The 7 Most Common Reasons Auto Repair Shops Fail

Over the years I have had the opportunity to work with many of the top shop owners in America, and I have met thousands of owners who are living from day to day, and then unfortunately fail. There have been a lot of discoveries along the way, so I would like to use this article to share what I feel to be the top 7 reasons why most shops fail.

1. Pride. There is no question that pride plays an important role in a shop owner’s success. It causes them to make sure that their shops are clean, vehicles are properly repaired, and the customers are pleased with their services. Certainly there is a place for pride, and all successful shop owners have it, but they also know when to turn it off. They turn it off by admitting to their mistakes, complimenting their employees for doing a job better than they could, and as Henry Ford did, they accept the fact that they can’t build successful businesses on their own. The shop owners who are unwilling to set their pride aside when it’s appropriate to do so, are the owners who inevitably fail.

2. The absence of systems. Successful shop owners have clearly defined procedures for answering every phone call, writing up their customers, inspecting vehicles, recommending and selling services, performing services, car delivery and customer follow-up. The shops that fail rarely have systems in place. I have found that their employees typically have their own ways of doing things, which is a guaranteed recipe for failure.

3. Trying to be everything to everybody. Most shop owners try to please everyone, and that’s good. But the top shop owners realize that bringing in the wrong customers will drive down their profitability, erode morale, and wipe out their profits. They know exactly who their ideal customers are, and they target them with all of their advertising programs. The shops that fail are more interested in filling up their service bays than in bringing in the right people. While they are thinking of vehicles in the bays, the top shop owners are thinking of the right people and the right vehicles.

4. Fear. As with pride, fear also plays an important role in a shop owner’s success. The fear of not doing a good enough job for their customers, the fear of a new competitor moving into town, and the fear that comes along with investing in themselves and their employees, are all shared by the top shop owners in America. What separates them from those who fail is that they face their fears head-on, and they take the proper action to ensure their success. The shop owners who fail are paralyzed by their fears, they take no action, and then their worst nightmares come true. They lose their key employees, their car counts drop, and their profits disappear.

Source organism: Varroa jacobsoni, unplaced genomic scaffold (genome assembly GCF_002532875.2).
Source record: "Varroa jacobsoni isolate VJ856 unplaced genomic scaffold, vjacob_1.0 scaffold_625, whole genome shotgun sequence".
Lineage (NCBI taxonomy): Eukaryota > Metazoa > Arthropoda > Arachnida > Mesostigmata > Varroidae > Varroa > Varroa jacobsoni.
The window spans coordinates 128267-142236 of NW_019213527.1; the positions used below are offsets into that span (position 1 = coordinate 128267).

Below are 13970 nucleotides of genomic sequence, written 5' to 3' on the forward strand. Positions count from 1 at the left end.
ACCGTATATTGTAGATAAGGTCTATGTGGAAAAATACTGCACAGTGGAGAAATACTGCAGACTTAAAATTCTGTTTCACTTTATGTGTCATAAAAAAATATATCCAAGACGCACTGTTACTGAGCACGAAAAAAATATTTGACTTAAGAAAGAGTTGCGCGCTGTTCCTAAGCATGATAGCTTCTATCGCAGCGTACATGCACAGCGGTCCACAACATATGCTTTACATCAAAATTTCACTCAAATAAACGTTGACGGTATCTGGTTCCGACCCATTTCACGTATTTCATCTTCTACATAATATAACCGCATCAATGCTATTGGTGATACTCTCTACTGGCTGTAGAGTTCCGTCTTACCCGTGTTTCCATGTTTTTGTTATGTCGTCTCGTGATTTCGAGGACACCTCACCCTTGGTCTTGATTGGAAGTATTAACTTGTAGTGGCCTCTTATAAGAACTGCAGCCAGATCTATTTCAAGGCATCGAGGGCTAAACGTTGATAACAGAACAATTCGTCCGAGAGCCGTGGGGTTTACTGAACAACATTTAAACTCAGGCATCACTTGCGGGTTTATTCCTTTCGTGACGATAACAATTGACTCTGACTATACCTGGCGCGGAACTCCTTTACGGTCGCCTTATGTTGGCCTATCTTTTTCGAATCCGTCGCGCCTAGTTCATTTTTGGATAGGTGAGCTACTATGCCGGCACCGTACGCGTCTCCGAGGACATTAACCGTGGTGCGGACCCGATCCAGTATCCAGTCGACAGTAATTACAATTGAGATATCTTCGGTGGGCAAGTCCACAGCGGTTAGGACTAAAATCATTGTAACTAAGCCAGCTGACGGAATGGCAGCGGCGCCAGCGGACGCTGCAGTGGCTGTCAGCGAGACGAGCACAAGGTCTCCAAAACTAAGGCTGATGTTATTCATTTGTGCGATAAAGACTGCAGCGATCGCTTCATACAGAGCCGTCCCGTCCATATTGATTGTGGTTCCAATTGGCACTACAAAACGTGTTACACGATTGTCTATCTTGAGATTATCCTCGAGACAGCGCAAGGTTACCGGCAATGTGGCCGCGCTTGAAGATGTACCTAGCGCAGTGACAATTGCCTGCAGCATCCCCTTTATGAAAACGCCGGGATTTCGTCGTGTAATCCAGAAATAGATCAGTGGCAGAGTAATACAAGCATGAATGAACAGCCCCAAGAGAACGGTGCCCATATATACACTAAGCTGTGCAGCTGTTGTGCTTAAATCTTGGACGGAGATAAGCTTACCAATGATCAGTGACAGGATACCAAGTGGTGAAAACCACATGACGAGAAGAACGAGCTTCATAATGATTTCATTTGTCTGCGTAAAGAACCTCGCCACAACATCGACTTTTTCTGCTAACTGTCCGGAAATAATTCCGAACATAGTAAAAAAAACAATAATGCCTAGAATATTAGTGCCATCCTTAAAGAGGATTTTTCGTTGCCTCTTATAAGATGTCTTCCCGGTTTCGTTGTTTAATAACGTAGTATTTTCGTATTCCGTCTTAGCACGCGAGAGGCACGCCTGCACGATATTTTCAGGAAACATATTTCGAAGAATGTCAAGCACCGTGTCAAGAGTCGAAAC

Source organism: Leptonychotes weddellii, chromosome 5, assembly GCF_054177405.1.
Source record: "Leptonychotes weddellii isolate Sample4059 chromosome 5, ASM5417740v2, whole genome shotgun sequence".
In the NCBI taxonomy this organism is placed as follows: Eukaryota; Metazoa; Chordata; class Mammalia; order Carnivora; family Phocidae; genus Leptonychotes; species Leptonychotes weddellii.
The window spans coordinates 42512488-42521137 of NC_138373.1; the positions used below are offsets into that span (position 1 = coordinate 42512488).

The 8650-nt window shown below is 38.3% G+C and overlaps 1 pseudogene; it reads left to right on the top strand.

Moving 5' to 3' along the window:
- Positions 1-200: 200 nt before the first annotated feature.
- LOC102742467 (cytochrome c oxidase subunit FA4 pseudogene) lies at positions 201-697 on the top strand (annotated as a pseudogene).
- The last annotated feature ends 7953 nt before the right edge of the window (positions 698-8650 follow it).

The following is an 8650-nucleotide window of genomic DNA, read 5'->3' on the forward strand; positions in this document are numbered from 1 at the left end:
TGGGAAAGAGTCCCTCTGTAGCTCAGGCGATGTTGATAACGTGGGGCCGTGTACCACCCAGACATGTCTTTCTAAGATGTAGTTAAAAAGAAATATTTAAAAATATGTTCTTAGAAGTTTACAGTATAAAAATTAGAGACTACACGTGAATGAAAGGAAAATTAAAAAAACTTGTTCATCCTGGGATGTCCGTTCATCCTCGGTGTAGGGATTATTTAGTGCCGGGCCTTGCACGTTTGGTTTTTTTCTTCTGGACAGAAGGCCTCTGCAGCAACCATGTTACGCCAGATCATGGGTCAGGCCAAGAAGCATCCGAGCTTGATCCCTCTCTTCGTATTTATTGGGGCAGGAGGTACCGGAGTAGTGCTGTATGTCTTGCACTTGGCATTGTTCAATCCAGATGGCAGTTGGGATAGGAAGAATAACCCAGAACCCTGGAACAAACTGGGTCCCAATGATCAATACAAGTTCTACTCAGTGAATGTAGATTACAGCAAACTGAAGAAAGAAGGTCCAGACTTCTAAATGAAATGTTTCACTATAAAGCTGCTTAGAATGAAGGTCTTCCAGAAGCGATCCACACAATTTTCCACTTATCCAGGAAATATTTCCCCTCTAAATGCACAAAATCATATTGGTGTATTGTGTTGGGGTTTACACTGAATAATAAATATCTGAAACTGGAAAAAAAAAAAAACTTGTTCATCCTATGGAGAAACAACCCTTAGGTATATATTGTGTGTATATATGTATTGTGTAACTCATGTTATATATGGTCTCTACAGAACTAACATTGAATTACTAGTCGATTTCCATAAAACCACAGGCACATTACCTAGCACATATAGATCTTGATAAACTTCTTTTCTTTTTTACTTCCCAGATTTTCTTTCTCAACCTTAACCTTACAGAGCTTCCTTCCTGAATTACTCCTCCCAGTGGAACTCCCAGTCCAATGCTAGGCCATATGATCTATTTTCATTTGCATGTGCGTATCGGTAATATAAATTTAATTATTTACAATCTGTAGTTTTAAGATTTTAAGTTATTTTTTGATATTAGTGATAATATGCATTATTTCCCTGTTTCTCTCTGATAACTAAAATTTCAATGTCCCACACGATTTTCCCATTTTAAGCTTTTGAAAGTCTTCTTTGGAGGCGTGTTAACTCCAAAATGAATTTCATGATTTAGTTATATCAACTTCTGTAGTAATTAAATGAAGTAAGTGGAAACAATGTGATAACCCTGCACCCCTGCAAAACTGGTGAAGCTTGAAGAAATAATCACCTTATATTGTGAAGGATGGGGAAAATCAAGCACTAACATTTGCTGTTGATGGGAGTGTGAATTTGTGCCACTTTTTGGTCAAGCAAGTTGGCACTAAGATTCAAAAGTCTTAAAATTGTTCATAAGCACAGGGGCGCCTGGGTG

5. Not realizing what their jobs are. Successful shop owners know that the best way for them to build their companies, and help their customers, is by doing what they should be doing as business owners: Setting the goals of the company, developing the plan, hiring the superstars, bringing out the best in their people, and ensuring the success of the company. Those who own failed shops typically have big hearts, but instead of doing what they should be doing, they are found under the hoods of automobiles, chasing parts and sweeping their parking lots. These are all things that need to be done, but by other people, not by the owners.

6. Not knowing when and how to invest. Most shop owners are quick to invest in equipment, inventory, and in most cases, their marketing programs. Of course, these are all investments that certainly need to be made. Beyond these types of investments, the top shop owners constantly invest in their most important assets: Themselves, and the people who work with them. Whenever I look at the financial statements of a struggling or failed auto repair shop, one thing is almost certain: There is a glaring absence of any investment in their own education and in the training of their staff.

7. The absence of goals. By having clearly defined goals, the top shop owners are passionate about their mission, they make better decisions, they do a far better job of hiring, they have happier customers and they put more money on their bottom line. The shop owners who fail to operate their shops from week to week, run up debt, burn out, and they ultimately close their doors.

In closing, if you want to build a more profitable, successful business, as I am sure you know, there are no guarantees of success. The one promise that I can make is that business, as with life, is all about choices. If you set your goals, and if you put fear and pride aside, you can build an auto repair shop that is second to none. Others have, so I know you can as well.

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